By Drew Ailes
By Courtney Harrell
By Kyra Scrimgeour
By Jena Ardell
By Mary Willson
By Bree Davies
By Tom Murphy
By Tom Murphy
They climb on the stage like acrobats tiptoeing onto high wires. Their moves are poised, exact; their balance and dexterity are honed to surgical precision. Their confidence is almost overbearing, an arrogant mix of savvy and narcissism bolstered by the knowledge that, in the eyes of their fawning audience, they can do no wrong. After a few tentative steps and gingerly strummed chords, they're leaping, prancing, writhing and pouting in the spotlight, locked in a violent ballet that may seem spontaneous and impulsive, but is instead meticulously choreographed down to the last sneer and gob of spit. With skintight britches and manicured songs, they fly above the crowd like superheroes or demigods.
Go see a Top 40, punk-light band like Good Charlotte or New Found Glory, and such going-through-the-motions stage shtick is exactly what you'll get. The performance aesthetic of punk rock -- just like its music and fashion -- has been gutted, studied and quantified, transformed from ritual into dance routine, from catharsis into athletics. Smashing a guitar is like hitting a grand slam. Stage diving is a gymnastic event. Fuck, it probably won't be long before high school jocks will be able to letter in varsity moshing.
And then there are the bands that founder a little bit closer to Earth -- the ones that take lumps, break bones, chip their teeth and rip their pants. The bands that prefer passion over glamour, danger over grace. Bands like Stuntdoubles.
"I moved here from New Orleans; I had done music down there for a number of years, and it just ended up being a fashion show," says Kevin Lomax, vocalist of the Boulder-based punk band. With his long hair, scruffy jaw and flannel shirt, he looks like the kind of guy you might find on a construction site. As it turns out, he builds and maintains pools in the affluent Boulder hills. The rest of the guys -- guitarist Darryl Dailey, bassist Mike Matney and drummer Seth Bennett -- are just as dressed down and unpretentious. Dailey and Matney work at the West End Tavern on Pearl Street, and Bennett devotes all his time to musical pursuits, including deejaying. The quartet -- after an aborted first lineup consisting of Matney, Dailey, his cousin Scott on drums and Dan Neal (now of Thruster) on vocals -- came together in the usual ways: meeting at parties, talking in bars and, in Lomax's case, answering a "Singer Wanted" ad hanging in Wax Trax.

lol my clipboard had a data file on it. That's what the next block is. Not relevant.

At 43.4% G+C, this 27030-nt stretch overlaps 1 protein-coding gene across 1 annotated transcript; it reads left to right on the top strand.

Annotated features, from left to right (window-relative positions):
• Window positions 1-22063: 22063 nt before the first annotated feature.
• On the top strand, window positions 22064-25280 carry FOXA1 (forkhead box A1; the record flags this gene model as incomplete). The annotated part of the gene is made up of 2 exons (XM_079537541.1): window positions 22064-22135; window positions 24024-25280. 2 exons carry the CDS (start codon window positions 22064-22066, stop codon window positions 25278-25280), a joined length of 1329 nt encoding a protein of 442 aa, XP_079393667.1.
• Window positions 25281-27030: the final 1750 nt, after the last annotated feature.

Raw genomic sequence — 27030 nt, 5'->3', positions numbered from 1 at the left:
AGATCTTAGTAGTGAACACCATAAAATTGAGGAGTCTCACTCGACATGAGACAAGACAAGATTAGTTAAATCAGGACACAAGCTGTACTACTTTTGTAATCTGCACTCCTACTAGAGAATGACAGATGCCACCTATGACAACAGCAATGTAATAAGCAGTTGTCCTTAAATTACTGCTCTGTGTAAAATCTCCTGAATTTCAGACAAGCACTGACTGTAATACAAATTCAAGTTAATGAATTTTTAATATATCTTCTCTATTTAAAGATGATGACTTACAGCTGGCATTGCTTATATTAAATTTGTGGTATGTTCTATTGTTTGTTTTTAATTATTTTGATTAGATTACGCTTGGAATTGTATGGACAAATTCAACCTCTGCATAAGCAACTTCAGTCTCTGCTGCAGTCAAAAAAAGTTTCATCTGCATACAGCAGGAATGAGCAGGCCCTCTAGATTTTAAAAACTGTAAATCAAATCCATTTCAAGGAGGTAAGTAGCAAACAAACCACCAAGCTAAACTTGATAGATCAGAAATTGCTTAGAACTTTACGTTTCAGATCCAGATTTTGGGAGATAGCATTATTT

"When I first called up Darryl, he said, ŒWe're practicing tonight. Why don't you come hang out?' So I went to practice with them, and we had to crawl through this hole in this beaten-up little shack," Lomax recalls. "The door didn't work, so you had to crawl in under it. Then they started playing, and fifteen seconds into it, I just grabbed the mike and went off. That was it.
"When I left New Orleans, I was at the point when I was starting to find my own identity, musically," he continues. "I wanted to check out something different -- climate-wise and social-wise -- from Louisiana. I just moved out here on a whim. Colorado was where the dart landed on the map, literally. I threw a dart at a map of the U.S., and it landed near Grand Junction. So I blew up a map of Colorado and threw it again, and it landed in Boulder. I figured if it was where Mork and Mindy were from, then it's good enough for me."
Bennett is the only Colorado native in the group, but all its members were raised in the province of music. Bennett's father was a pianist, and Bennett himself played piano and trumpet as a kid before becoming, as he puts it, "an old-school speed-metal head." Matney grew up in Baltimore, where as a teenager he was exposed to the corrosive strains of Bad Religion and Metallica. Lomax's childhood tastes leaned more toward Guns N' Roses and the Sex Pistols, though nowadays he'd rather cozy up with some Johnny Cash or Thin Lizzy.
Dailey, however, was brought up in perhaps the richest musical environment of all four: Hermosa Beach, California, the spawning ground of such punk forefathers as Black Flag, Circle Jerks and the Descendents. "I grew up in a town where punk rock was really big," he remembers. "In middle school and high school, that was all I did. Music, especially old heavy metal and punk, was a really big part of my life. So I started becoming friends with some bands and decided to start playing the guitar."
Some of the home-town friends Dailey made in Hermosa Beach were the members of Pennywise, one of the most successful indie acts of the '90s punk boom. So when it came time for Stuntdoubles to record its debut full-length, Dailey looked up his old buddies for some assistance. As a result, the group was granted recording time at Stall #2, a renowned Redondo Beach studio run in part by Pennywise's Fletcher Dragge and Byron McMackin. Stuntdoubles trekked to L.A.'s South Bay last summer to record with Pennywise producer Darian Rundall, who has also worked on albums by everyone from Suicidal Tendencies and TSOL to chartbusters like Kottonmouth Kings and Veruca Salt.